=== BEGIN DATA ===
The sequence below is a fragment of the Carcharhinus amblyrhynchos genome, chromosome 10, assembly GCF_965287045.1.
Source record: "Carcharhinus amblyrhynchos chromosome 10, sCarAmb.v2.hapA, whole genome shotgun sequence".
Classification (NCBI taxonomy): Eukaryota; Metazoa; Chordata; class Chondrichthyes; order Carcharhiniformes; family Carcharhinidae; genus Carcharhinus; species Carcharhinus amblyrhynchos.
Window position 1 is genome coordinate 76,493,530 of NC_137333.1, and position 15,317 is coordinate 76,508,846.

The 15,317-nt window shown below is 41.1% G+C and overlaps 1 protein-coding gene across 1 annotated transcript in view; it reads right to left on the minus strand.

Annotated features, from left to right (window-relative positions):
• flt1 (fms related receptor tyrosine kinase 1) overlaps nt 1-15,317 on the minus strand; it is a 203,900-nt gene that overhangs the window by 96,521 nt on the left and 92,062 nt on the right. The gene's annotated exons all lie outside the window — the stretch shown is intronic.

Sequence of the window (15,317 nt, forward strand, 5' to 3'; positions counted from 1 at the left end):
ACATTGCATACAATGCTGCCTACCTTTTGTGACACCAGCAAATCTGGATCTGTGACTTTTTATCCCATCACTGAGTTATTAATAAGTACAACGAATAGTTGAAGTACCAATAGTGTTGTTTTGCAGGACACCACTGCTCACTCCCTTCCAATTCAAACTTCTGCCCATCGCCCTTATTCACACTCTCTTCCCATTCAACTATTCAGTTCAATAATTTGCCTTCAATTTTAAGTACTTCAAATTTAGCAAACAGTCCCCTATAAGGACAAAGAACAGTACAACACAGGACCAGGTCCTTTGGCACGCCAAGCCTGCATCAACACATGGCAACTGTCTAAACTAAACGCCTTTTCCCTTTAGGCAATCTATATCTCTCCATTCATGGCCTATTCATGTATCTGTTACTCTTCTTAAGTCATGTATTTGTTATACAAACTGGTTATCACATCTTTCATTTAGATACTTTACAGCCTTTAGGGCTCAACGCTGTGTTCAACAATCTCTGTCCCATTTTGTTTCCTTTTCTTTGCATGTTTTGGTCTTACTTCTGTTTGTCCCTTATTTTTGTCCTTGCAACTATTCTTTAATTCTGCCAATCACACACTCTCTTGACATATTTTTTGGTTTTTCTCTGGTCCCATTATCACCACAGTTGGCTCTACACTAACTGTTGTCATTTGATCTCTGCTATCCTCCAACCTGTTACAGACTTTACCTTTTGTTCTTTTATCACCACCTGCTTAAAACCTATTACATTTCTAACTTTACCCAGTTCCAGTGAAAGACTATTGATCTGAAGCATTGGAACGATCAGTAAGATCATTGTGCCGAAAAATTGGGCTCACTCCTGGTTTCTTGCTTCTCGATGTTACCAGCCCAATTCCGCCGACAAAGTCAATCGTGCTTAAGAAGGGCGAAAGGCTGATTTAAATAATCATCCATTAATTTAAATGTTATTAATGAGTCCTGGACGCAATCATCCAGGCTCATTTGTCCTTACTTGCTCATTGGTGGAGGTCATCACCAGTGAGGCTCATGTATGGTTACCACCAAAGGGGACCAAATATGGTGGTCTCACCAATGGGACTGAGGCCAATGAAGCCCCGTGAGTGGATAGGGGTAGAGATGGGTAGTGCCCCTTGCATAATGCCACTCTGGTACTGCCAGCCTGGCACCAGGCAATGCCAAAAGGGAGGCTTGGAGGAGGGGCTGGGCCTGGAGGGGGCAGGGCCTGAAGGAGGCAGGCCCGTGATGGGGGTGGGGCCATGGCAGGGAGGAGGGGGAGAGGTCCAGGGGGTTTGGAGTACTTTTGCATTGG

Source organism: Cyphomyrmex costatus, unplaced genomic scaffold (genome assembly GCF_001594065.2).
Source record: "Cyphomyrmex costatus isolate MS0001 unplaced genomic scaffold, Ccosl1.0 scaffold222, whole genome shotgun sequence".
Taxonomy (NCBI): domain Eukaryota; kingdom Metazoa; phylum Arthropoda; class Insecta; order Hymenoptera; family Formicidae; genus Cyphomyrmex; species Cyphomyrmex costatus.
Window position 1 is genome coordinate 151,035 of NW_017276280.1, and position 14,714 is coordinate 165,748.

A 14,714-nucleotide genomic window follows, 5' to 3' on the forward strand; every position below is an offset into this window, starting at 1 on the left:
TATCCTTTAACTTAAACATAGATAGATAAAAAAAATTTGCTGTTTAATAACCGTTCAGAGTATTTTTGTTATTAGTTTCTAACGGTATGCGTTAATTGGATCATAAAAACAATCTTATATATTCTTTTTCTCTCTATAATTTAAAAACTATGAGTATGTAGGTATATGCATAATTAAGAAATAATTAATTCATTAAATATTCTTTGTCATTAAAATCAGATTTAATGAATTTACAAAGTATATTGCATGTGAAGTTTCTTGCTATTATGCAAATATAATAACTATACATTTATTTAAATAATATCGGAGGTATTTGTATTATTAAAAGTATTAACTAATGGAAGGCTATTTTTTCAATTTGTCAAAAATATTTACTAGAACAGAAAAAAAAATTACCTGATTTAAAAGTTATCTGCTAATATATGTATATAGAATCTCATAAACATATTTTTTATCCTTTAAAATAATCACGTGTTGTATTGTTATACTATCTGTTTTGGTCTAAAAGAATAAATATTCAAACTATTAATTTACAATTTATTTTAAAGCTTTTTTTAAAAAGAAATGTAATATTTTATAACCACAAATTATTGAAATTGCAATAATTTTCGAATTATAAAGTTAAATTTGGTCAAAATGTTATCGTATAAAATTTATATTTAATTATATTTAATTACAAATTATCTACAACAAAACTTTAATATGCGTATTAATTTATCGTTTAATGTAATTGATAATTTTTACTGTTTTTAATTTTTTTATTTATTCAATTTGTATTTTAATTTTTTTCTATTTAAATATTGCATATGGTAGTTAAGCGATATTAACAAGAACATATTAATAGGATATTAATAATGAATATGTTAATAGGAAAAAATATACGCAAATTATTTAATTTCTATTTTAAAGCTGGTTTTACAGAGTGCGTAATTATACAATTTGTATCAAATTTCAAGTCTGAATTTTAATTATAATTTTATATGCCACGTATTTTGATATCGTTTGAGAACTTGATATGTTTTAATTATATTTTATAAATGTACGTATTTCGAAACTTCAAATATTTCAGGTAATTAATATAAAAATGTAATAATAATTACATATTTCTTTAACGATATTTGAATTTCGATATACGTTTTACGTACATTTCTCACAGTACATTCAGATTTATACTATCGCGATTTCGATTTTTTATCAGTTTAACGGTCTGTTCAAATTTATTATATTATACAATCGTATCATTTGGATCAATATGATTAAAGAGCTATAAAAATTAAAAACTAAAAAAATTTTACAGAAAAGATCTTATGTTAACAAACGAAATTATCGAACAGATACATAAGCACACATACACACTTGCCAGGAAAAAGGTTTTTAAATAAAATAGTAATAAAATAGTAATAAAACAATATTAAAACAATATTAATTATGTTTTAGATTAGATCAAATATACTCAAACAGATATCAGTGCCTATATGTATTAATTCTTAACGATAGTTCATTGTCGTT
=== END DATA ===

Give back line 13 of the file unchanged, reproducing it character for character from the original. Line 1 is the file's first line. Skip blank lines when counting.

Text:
Window position 1 is genome coordinate 151,035 of NW_017276280.1, and position 14,714 is coordinate 165,748.